Of course, when a game’s packed with details, you only ever want more, and I know that what I’d love to see appear in future builds as it reaches release is a lot more sound effects. Currently a few too many things give you a generic puff of cloud when clicked on, and the accompanying “Douf” vocal effect. It’s such a joy that when you click on a tiny guitar in a tiny area of a vast, detailed scene, you hear some hilariously silly attempts at orally performing guitar strings. Even the option menus and so on are a dude saying “beep”. It’s wonderful, so of course it’s a shame when you find things that don’t do it. I’d say they’d do well to cram in as many more as they possibly can before release to minimise those “Aww” moments and maximise the “Ah!”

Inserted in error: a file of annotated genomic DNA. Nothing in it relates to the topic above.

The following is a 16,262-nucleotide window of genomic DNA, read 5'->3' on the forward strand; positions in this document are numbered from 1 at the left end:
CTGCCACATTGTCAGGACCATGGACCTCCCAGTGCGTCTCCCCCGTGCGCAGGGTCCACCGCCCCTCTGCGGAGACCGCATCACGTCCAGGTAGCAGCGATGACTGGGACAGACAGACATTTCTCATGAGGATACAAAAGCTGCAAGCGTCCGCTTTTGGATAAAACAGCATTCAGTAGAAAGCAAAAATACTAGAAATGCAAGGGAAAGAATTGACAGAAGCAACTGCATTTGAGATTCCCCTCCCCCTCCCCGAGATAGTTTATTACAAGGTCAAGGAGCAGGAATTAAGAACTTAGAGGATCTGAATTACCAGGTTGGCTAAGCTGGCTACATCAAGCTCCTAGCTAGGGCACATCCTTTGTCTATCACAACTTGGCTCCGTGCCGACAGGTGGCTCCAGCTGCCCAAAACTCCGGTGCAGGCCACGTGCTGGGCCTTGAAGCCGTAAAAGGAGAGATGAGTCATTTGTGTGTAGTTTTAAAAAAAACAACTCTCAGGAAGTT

This is shaping up to be something completely lovely, very silly, and far more engrossing than you might expect. They’re making it for iOS as well as PC (no Android, the monsters), and you can see how perfect this will be on a lovely big iPad. But it works very nicely on PC too – I’ve found myself very happily wiling away time with it while some dumb TV show plays on my other monitor, and very much like the idea of happily tapping away at it while on the move. It’s funny in its own quiet way, entertaining by dint of being an already well-established popular puzzle, and completely charming thanks to its art, animation and sound effects.
It’s hard to see how they’ll screw it up before release at this point, but it’s still a few weeks away – we’ll let you know a final verdict once it’s finished.
Hidden Folks is out in February on Steam, with the price yet to be announced.